At the core of P3M5 is the idea that there is a discord between the understanding of privacy in Europe and in the United States. What led to this discord? What was the consensus before? Why does it matter?
To understand why the United States and Europe have grown apart on the issue of privacy, we have to go beyond the laws which have been enacted in both countries (or lack thereof) and examine the framework of values and cultural conditions—especially history, economy, politics, and art—which shape the different perceptions.
A suitable place to begin is the Enlightenment, when the idea of the autonomous individual was developed. Without an acceptance of individual autonomy, it is difficult to understand privacy in a modern context. Before the development of the idea of the autonomous individual, a person’s decisions were made for them and behavior handed down to them by state law or religious decree, and there was no space for privacy. After you accept that an individual has autonomy, there becomes a need to protect decision-making and other behavior from outside surveillance. Though the Enlightenment takes place in Europe and is led intellectually by figures such as Voltaire, Kant, and Smith, American founding fathers like Jefferson and Franklin are deeply influenced by its thinking, and use its ideas in the creation of their new country.
Relevant to the existence of individual autonomy as developed in the Enlightenment is national sovereignty. Modern sovereignty comes out of the Peace of Westphalia in 1648, in which European powers put an end to the Thirty Years War and agreed to a system of territorial integrity in which they would not meddle in one another’s domestic affairs and would treat states of differing sizes as equal under the law. The so-called Westphalian system of international order with its individual sovereign states, as exported by European colonialism throughout the globe, reigned supreme for hundreds of years. But in a post-9/11 world, the relevancy of the Westphalian system is questioned by many, who see the rise of terrorism and the global fight against it as fundamentally altering state sovereignty. While the rise of surveillance for counter-terrorism purposes has been most prominently witnessed in the United States, European government surveillance systems have also grown and one can imagine their growth might continue with 2016’s uptick in terrorist incidents.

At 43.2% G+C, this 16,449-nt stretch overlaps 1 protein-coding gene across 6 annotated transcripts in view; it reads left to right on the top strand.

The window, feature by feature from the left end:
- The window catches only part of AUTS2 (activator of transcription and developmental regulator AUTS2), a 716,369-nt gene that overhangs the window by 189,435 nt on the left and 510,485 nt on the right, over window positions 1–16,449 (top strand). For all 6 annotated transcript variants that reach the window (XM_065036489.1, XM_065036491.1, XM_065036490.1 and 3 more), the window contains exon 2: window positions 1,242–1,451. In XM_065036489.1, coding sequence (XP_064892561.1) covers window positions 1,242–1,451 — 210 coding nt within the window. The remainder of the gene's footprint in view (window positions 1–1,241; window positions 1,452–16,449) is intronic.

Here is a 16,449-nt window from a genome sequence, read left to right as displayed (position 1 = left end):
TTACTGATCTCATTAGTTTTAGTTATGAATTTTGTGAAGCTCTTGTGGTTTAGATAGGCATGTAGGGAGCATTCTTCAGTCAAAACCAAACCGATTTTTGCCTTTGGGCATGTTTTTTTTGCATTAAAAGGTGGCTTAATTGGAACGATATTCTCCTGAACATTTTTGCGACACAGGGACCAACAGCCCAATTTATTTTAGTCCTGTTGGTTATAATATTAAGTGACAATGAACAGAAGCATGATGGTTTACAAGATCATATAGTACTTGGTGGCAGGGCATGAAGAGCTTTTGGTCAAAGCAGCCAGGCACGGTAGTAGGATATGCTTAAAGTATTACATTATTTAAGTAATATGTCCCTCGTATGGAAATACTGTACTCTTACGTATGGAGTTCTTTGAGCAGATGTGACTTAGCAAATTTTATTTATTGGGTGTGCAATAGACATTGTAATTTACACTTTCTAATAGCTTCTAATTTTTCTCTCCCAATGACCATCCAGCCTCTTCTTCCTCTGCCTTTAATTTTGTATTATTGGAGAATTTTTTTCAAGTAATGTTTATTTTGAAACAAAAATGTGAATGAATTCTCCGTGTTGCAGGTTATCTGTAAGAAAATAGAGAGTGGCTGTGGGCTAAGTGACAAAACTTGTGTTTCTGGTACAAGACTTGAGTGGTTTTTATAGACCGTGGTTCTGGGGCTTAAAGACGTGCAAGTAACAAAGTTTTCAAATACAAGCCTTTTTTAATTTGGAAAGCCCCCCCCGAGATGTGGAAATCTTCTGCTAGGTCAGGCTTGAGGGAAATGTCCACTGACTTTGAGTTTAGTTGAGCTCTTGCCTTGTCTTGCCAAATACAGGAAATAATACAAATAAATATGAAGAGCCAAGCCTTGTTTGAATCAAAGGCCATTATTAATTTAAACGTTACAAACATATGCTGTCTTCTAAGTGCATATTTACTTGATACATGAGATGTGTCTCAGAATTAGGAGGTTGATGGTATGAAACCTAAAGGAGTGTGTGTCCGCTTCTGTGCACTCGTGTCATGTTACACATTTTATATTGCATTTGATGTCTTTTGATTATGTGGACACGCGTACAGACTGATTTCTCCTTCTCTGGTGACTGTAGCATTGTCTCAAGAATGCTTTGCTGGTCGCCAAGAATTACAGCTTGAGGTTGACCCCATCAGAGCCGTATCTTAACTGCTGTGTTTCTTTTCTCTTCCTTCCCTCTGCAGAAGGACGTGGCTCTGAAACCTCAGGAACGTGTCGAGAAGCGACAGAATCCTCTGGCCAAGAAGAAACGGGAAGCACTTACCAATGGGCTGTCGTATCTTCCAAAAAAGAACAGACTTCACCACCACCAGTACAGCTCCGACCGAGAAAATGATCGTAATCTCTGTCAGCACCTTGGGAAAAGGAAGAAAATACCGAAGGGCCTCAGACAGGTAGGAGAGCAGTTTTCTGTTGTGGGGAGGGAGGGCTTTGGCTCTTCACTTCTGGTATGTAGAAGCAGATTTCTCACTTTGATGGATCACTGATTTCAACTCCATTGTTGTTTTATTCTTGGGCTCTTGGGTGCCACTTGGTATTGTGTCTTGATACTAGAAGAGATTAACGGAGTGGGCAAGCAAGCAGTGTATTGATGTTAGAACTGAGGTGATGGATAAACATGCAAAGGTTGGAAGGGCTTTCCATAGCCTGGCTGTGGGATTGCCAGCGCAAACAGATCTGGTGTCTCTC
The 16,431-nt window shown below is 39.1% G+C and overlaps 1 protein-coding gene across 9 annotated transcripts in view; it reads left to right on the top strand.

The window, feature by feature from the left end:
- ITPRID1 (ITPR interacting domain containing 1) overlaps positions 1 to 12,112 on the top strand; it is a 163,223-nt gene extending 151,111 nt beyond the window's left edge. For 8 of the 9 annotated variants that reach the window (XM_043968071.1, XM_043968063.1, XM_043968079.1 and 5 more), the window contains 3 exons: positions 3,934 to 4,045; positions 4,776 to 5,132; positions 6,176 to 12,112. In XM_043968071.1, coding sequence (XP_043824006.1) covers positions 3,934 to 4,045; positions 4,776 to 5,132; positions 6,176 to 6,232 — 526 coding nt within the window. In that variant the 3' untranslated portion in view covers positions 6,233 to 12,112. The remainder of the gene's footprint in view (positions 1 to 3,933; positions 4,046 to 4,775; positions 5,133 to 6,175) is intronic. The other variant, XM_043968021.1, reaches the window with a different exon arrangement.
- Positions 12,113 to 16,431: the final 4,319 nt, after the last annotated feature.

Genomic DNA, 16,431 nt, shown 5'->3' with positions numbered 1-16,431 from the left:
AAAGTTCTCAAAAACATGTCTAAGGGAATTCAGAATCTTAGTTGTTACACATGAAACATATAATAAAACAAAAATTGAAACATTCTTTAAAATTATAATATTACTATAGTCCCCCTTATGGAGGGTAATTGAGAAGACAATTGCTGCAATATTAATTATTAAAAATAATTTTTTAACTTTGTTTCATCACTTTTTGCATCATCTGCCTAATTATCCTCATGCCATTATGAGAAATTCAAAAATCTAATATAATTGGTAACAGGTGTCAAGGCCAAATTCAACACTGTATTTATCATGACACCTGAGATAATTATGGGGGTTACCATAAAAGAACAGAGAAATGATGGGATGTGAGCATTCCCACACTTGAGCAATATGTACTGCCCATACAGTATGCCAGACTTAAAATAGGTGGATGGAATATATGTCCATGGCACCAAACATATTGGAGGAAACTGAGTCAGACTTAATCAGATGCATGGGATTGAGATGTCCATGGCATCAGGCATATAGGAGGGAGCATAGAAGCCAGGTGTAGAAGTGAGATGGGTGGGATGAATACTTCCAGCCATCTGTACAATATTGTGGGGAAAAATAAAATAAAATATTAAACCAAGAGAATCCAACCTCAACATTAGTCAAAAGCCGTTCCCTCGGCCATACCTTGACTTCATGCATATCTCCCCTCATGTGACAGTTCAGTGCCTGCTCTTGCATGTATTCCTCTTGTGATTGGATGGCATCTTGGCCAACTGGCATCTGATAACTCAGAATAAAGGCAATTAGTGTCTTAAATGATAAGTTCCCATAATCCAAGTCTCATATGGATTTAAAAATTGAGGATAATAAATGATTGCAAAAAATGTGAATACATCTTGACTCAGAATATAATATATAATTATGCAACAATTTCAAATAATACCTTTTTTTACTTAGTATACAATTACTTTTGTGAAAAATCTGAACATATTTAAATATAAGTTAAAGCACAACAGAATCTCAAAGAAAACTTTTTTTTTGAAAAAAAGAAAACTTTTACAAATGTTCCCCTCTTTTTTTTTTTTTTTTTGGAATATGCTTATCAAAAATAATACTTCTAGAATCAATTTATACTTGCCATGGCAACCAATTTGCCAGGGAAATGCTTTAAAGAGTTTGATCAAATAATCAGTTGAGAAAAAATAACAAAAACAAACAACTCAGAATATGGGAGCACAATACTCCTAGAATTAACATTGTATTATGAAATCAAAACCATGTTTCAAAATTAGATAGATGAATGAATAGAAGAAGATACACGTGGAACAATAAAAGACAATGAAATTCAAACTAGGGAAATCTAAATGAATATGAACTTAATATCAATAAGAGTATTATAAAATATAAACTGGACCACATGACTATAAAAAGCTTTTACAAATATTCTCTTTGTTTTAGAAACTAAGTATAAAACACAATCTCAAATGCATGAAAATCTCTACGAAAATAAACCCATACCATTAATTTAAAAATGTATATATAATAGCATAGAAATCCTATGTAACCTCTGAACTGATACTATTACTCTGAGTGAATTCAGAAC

Another important factor is the divergent cultural history of America and various regions of Europe, especially with regard to religious influences. In Northern European countries like Sweden and the Netherlands, the history of Protestantism and its conception of an individuality that is “pleasing to God,” transparent with neighbors, and morally sound has led to a public relationship that is generally open to verification and accounting. The United States’ particular history of Protestantism has been informed by the prevalent socio-economic profile of the peasant or artisan small entrepreneur: this individual was not inclined to build a relationship with a – remote –public order that levies taxes. Therefore, understandings of privacy in the United States are largely shaped by limitations on the power of the state. In countries with Catholic heritage, especially Spain and Italy (but also Germany to an extent), the individual is framed in a subsidiary position to the authorities and controlled by the fear of unregulated observations from external powers and the threat of shame.
Any effects of historical and cultural factors on attitudes towards privacy have been dramatically altered by increases in the quality and use of technology. New modes of digital communication have put people from many various backgrounds in close contact with one another while leading to the exposure of private information on an unprecedented scale. Thus, small differences in American and European understandings of privacy became a full-fledged rift with Edward Snowden’s revelations and the European Union Court of Justice’s ruling on the right to be forgotten.
Some might go so far as to argue that a rift between the American and European perspectives is immaterial because privacy itself is not an issue to be concerned about: only those who are doing something wrong would object to being monitored and those who are in the right have nothing to hide. While this understanding comforts some, others argue that it is impossible to classify “right” and “wrong” in such black-and-white terms, and that many innocent people will be caught in the “wrong” or “bad” group.
Furthermore, many contend that simply the idea we might be watched changes the way we behave, often in nearly imperceptible ways. Glenn Greenwald, a journalist involved in the Edward Snowden revelations, explains in his 2014 TED talk Why Privacy Matters: “When we’re in a state where we can be monitored or can be watched, our behavior changes dramatically...mass surveillance creates a prison in the mind that is a much more subtle, though much more effective means of fostering compliance with social norms or with social orthodoxy, and is much more effective than brute force could ever be.”
P3M5 will engage with the critical issue of privacy by bringing together the work of diverse playwrights from various cultural contexts who, in engaging with the prompt “What does privacy mean to you in the digital age?,” will shed light through their artistry on perspectives regarding privacy. And, perhaps, the project will bring American and European thinking on the issue a little closer together.